The European Union’s ( EU ) Committee for Medicinal Products for Human Use ( CHMP ) has adopted a positive opinion recommending the approval of Alecensa ( Alectinib ) as a monotherapy for the first-line treatment of adult patients with anaplastic lymphoma kinase (ALK)-positive, advanced non-small cell lung cancer ( NSCLC ).
It has also simultaneously recommended the conversion of the current conditional marketing authorisation for Alecensa in Crizotinib failure ( second-line ) to a full marketing authorisation.
The CHMP recommendation in first-line is based on results from the global phase III ALEX study, which showed Alectinib significantly reduced the risk of disease worsening or death ( progression-free survival, PFS ) by 53% ( hazard ratio, HR=0.47, 95% CI: 0.34-0.65, p less than 0.001 ) compared with Crizotinib.
The study also showed that Alectinib reduced the risk of tumours spreading to, or growing in, the brain or central nervous system ( CNS ) by 84% ( HR=0.16, 95% CI: 0.10-0.28, p less than 0.001 ), compared with Crizotinib.
The safety and tolerability profile of Alectinib compared favourably to that of Crizotinib despite the longer duration of treatment with Alectinib ( 17.9 vs. 10.7 months ), and was consistent with that observed in previous studies.
ALEX is a randomised, multicentre, open-label phase III study evaluating the efficacy and safety of Alectinib versus Crizotinib in treatment-naïve people with ALK-positive NSCLC whose tumours were characterised as ALK-positive by the VENTANA ALK ( D5F3 ) CDx Assay, a companion immunohistochemistry ( IHC ) test developed by Roche Tissue Diagnostics.
People were randomised ( 1:1 ) to receive either Alectinib or Crizotinib.
The primary endpoint of the ALEX study is PFS as assessed by the investigator, and secondary endpoints include: Independent Review Committee (IRC)-assessed PFS, time to CNS progression, objective response rate ( as defined by RECIST criteria ), duration of response, overall survival, health-related quality of life and safety.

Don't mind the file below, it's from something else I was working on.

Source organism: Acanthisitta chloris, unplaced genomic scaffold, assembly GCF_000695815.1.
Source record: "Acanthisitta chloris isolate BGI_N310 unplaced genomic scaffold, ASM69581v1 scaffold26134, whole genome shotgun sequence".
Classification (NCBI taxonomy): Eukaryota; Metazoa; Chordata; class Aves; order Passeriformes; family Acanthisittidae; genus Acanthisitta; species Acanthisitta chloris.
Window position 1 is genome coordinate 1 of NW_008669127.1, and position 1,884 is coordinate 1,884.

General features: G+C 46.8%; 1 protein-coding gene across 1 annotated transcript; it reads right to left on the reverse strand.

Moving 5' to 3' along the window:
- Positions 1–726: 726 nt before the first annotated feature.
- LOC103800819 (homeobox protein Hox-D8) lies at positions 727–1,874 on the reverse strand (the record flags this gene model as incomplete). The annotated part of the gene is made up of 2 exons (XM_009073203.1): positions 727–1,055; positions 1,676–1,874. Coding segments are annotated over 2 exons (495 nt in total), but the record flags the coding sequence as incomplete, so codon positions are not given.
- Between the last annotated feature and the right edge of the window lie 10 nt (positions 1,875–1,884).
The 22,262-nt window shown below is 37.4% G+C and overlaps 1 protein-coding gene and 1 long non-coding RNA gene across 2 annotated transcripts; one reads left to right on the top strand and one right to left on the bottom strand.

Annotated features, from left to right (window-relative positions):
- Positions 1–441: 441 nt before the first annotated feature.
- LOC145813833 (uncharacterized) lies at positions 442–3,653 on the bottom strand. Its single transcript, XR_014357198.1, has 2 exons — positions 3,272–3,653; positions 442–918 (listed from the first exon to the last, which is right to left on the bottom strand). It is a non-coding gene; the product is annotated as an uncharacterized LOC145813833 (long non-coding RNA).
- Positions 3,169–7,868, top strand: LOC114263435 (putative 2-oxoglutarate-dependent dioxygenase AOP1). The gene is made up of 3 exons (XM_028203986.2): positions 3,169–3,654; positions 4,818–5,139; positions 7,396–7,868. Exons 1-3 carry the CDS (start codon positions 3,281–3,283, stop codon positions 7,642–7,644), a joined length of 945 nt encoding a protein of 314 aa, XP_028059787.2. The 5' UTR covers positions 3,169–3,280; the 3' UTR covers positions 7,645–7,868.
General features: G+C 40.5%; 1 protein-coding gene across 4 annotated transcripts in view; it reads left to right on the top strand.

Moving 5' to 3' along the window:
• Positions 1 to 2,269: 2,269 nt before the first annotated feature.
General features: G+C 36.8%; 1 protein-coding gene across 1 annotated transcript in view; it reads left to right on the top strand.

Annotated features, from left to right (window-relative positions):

The multicentre study was conducted in 303 people across 161 sites in 31 countries.
Alectinib has reduced the risk of disease worsening or death ( PFS ) by 53% compared to Crizotinib ( HR=0.47, 95% CI: 0.34-0.65, p less than 0.001 );
Investigator-reported median PFS ( the primary endpoint ) was not yet reached in the Alectinib arm ( 95% CI: 17.7 -not reached ) versus 11.1 months ( 95% CI: 9.1-13.1 months ) in the Crizotinib arm. IRC-reported median PFS ( a secondary endpoint ) was 25.7 months ( 95% CI: 19.9-not estimable ) in the Alectinib arm versus 10.4 months ( 95% CI: 7.7-14.6 months ) in the Crizotinib arm ( HR=0.50, 95% CI: 0.36-0.70; p less than 0.001 );
Alectinib has reduced the risk of progression in the CNS by 84% ( HR=0.16, 95% CI: 0.10-0.28; p less than 0.001 );
The 12-month cumulative rate of CNS progression for people with or without existing CNS metastases at baseline was 9.4% ( 95% CI: 5.4-14.7% ) for people treated with Alectinib and 41.4% ( 95% CI: 33.2-49.4% ) for people treated with Crizotinib;
Overall survival ( OS ) data are still immature with only about a quarter of events being reported;
Grade 3-5 adverse events were less frequent in the Alectinib arm ( 41% ) compared with the Crizotinib arm ( 50% ). In the Alectinib arm, the most common grade 3-5 adverse reactions ( greater than or equal to 5% ) were increased liver enzymes ( alanine transferase and aspartate transferase; 5% ) and decreased red blood cells ( anaemia; 5% );
Adverse effects leading to discontinuation ( 11% vs. 13% ), dose reduction ( 16% vs. 21% ) and dose interruption ( 19% vs. 25% ) were all lower in the Alectinib arm compared with the Crizotinib arm. ( Xagena )
Source: Roche, 2017